I'm a Constitutionalist. I don't think it is now or ever will be irrelevant to "the times" or to anything else so pretentious as those who would trash so noble a set of ideas. Even attempting to go there in my presence will label you and call down heaps of hot coals from my mouth to your head. To badmouth this work even while you are enjoying those freedoms it provides for you is my idea of the ultimate contempt.

I treasure my flag, my documents, my freedoms, my nation and hardly abide anyone at all who thinks they can audacioulsy tell mourners anywhere on earth, let alone in the national cemetery that they may not say "God bless you". You and whose army? Get off the planet. Some no-account pomposity in a uniform thought she could fly that airplane. Don't think so. She should be directed to, you guessed it...the Constitution of the United States, her employer, by the way.

I think that each and every one of us should be required to study the history of our origins and take a test to  pass or fail, and if failed, then to take that course until the material is mastered. Better men than those who breathe our free air today fought and died to have the freedoms we abuse without a thought.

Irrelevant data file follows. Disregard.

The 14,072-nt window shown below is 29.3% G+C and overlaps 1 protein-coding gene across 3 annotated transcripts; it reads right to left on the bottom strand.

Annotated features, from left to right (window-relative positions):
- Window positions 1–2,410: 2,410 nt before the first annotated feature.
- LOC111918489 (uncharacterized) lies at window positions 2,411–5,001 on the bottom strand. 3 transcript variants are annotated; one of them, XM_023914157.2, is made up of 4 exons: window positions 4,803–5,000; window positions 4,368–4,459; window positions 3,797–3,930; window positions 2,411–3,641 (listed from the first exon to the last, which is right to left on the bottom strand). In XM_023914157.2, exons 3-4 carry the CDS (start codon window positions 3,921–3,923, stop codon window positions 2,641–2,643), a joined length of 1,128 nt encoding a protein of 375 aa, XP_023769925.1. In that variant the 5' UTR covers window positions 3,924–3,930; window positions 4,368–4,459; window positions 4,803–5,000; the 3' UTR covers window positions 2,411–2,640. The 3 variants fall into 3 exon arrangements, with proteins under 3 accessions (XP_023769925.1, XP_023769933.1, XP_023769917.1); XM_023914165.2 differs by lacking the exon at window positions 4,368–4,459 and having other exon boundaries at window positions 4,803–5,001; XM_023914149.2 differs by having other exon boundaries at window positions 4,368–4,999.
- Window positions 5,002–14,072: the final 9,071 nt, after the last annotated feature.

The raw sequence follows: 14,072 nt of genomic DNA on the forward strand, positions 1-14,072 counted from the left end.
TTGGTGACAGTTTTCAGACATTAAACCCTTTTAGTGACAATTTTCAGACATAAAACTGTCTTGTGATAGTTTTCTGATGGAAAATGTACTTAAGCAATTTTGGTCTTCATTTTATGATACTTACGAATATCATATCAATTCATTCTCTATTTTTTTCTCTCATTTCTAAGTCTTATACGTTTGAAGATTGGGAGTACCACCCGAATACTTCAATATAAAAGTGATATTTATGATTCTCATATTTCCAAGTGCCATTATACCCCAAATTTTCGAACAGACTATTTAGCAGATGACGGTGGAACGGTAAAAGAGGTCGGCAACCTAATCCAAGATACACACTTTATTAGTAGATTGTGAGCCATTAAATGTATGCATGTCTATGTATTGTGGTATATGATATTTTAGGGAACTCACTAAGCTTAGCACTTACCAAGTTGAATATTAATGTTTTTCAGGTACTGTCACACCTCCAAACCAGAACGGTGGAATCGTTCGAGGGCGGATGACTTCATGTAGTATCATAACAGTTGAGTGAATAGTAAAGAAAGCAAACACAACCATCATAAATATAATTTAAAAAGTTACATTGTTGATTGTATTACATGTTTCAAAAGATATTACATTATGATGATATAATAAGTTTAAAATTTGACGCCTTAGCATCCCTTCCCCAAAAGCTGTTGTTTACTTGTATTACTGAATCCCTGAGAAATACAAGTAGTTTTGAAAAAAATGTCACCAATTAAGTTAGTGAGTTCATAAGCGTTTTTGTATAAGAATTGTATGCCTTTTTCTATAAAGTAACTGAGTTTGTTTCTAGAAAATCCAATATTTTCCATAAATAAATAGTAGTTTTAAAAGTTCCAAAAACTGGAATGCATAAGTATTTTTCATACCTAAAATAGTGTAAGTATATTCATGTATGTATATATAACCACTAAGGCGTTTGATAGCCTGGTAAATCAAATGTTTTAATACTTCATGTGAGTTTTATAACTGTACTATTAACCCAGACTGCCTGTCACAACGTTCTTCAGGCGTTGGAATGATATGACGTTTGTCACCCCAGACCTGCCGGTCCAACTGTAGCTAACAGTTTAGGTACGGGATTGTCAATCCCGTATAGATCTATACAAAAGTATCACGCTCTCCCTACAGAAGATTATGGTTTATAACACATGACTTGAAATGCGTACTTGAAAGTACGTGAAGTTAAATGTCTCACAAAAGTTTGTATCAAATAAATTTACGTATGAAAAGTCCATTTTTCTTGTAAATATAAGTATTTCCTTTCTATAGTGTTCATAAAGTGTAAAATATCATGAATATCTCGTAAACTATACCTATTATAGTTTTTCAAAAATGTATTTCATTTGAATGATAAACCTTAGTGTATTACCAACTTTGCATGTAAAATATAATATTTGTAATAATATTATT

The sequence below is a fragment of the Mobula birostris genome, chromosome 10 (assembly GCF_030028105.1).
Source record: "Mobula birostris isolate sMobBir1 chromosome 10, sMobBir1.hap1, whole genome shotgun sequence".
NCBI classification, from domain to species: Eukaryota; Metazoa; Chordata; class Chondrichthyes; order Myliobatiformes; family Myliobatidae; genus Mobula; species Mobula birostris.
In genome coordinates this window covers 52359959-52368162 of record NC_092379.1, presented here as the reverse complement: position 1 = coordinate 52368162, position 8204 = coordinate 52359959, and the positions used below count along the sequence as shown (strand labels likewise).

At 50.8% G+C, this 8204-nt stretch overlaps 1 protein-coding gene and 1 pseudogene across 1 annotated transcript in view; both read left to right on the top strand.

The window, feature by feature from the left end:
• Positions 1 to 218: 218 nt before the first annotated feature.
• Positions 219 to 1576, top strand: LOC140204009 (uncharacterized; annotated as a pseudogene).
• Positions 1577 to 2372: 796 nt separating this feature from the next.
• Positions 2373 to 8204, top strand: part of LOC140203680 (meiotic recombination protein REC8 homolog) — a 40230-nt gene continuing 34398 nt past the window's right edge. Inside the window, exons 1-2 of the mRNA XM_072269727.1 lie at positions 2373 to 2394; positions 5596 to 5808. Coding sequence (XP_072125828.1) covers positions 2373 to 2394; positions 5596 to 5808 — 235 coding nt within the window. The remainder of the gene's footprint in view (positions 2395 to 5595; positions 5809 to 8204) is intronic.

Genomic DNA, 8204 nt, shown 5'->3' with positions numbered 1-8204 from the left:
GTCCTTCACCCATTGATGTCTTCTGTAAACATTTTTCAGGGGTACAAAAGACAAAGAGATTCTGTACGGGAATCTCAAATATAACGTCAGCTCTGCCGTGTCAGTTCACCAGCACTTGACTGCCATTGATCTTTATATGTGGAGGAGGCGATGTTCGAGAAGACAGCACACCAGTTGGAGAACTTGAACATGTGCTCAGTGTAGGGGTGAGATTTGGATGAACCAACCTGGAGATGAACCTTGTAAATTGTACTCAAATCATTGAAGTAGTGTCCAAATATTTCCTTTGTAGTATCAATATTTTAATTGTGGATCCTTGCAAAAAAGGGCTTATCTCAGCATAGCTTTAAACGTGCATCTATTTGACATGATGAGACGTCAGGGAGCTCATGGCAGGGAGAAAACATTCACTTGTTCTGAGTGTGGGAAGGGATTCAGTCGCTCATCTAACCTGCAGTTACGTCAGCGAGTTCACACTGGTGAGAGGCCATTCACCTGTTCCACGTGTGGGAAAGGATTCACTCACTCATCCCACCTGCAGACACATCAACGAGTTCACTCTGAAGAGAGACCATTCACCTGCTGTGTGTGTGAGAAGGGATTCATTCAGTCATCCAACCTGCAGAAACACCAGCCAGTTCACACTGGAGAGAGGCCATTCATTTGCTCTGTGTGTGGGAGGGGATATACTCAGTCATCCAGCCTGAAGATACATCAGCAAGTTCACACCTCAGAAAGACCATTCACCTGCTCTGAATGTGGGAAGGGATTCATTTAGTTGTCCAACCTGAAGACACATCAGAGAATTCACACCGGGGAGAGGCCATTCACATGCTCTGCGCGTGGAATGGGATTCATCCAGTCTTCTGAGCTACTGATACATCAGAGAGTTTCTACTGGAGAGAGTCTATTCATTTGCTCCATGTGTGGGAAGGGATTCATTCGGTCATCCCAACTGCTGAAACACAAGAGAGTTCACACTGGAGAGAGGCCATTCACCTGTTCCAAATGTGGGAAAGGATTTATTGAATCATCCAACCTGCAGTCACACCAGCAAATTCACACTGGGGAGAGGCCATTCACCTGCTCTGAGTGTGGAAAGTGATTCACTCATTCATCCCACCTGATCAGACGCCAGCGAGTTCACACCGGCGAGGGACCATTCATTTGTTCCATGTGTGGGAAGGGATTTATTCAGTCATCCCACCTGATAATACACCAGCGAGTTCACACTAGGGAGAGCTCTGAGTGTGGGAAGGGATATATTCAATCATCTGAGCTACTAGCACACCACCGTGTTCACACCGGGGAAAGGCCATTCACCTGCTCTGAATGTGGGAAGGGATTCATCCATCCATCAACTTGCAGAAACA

I am a patriot, no surprise, I'm sure. I don't believe our differences of origin matter a fig. Keep your traditions and those things of your nationality that tell me more than just the color of your skin. Share the recipes for Italian cuisine, and tell me where to buy those spices that make schwarma schwarma. Teach me, Muslim woman, to make up my eyes with the cosmetics you use. I can't see much of your face most of the time, but I experience serious envy of your skills with makeup. I believe having you in the mix in America, no matter your background, enriches the delicacy we call the United States of America. But when push comes to shove and the tough stuff begins, and it will, I want you to be standing shoulder to shoulder with me as an American.  You are not my guest here. You are my equivalent, not more, not less. Don't expect or demand your beliefs and your traditions over mine. Freedom is not open to interpetation. Our documents, written by men who prayerfully and with fear of the God they credited with this land, wrote these things, gave us complete instruments to open ourselves to our differences while at the same time defining our common course. No choices here, folks. If you don't like what that means, you need to find a different country.